“We’ll see how he is doing and take it from there,” Brown said.

Bricks and Mortar’s breeding rights have been sold to Teruya Yoshida’s Shadai Farm in Japan, as reported earlier in the week by BloodHorse. Both Yoshida and bloodstock agent Eugenio Colombo, who brokered the deal, were at Arlington to see Bricks and Mortar in person.

“Mr. Yoshida had not seen the horse,” Colombo said. “He wanted to have a look at him in person.

Yoshida, beaming after the victory, said he has high hopes that Bricks and Mortar will continue the long history of U.S. influence in the Japanese breeding industry. Shadai recently lost Deep Impact, a son of Sunday Silence and the dominant sire in Japan for a decade, to a cervical spine fracture.

“He will help, yes,” Yoshida said. “We are very anxious to have him in Japan.”

“We were sad to see him leave the country,” Brown said of Bricks and Mortar. “But I’ve dealt with Mr. Yoshida before and I know he will be in good hands and he will be treated well.”

But first, there’s the matter of the Breeders’ Cup.

Sistercharlie First Two-Time Winner of Beverly D.

Sistercharlie piled record upon record Aug. 10 in the $600,000, Grade 1 Beverly D. Stakes at Arlington, leaving her owner, trainer, and jockey searching for new superlatives and wondering where they can find new challenges.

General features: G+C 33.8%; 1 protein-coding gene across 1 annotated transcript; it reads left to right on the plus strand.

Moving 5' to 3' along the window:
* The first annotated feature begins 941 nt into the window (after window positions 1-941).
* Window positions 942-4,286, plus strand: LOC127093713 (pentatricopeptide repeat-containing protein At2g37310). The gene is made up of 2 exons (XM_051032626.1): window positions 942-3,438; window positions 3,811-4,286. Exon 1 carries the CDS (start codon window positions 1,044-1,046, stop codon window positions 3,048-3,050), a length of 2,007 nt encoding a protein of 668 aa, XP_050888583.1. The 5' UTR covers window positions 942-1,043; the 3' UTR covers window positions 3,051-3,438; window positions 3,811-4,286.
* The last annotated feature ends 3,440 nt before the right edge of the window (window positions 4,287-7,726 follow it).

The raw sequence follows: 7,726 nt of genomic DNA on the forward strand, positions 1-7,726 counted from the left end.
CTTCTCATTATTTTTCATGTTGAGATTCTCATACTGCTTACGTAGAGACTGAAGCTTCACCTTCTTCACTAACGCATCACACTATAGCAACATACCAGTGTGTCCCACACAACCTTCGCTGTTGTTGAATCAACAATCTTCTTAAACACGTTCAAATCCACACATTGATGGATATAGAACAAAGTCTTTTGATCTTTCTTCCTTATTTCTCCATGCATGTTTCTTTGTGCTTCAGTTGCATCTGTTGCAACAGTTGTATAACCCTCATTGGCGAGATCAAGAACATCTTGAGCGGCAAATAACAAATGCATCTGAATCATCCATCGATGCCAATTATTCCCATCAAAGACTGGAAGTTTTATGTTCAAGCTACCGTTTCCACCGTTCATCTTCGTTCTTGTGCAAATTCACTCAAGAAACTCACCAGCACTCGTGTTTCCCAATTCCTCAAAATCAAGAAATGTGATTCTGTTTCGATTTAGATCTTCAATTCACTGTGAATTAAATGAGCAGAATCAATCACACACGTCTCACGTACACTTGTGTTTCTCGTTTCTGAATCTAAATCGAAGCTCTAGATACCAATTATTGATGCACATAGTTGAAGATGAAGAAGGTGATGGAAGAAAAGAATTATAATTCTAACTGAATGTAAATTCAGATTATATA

Sistercharlie (Eclipse Sportswire)

The 5-year-old daughter of Myboycharlie not only became the first horse to win the Beverly D. twice, but also broke the course record for 1 3/16 miles, roaring home under John Velazquez in 1:52.43.

It was her fourth straight win, all in Grade 1 races.

“She’s the horse of a lifetime,” said trainer Chad Brown, who won his fifth straight Beverly D. “It is such an honor to be associated with her.”

“It’s such an honor,” echoed an awestruck Peter Brant, who has never seen Sistercharlie finish worse than second in eight starts since she arrived from France. “She tries her heart out.”

The Beverly D. was a Breeders’ Cup Challenge Series “Win and You’re In” race, guaranteeing Sistercharlie an automatic berth in the Maker’s Mark Breeders’ Cup Filly and Mare Turf.—Bob Kieckhefer

Valid Point Powers to Secretariat Victory

Valid Point (Eclipse Sportswire)

Making just his third start for Bob Edwards’ e Five Racing Thoroughbreds and Mike Ryan, Valid Point stepped from allowance company to the sport’s top level Aug. 10 and remained undefeated with an impressive victory in the $500,000, Grade 1 Secretariat Stakes at Arlington.

The 3-year-old son of Scat Daddy rated far back under Javier Castellano, then circled the field and hit another gear inside the final sixteenth of a mile, blowing past six horses in the final quarter-mile to win the one-mile race for sophomores.

“Thanks to Mike Ryan and Bob Edwards,” winning trainer Chad Brown said. “The horse got hurt at 2 and we couldn’t run him, but they gave him back to me in excellent shape.”

Valid Point won a Feb. 10 maiden special weight at Gulfstream Park, then took a June 7 allowance race at Belmont Park before achieving his Grade 1 score.—Claire Crosby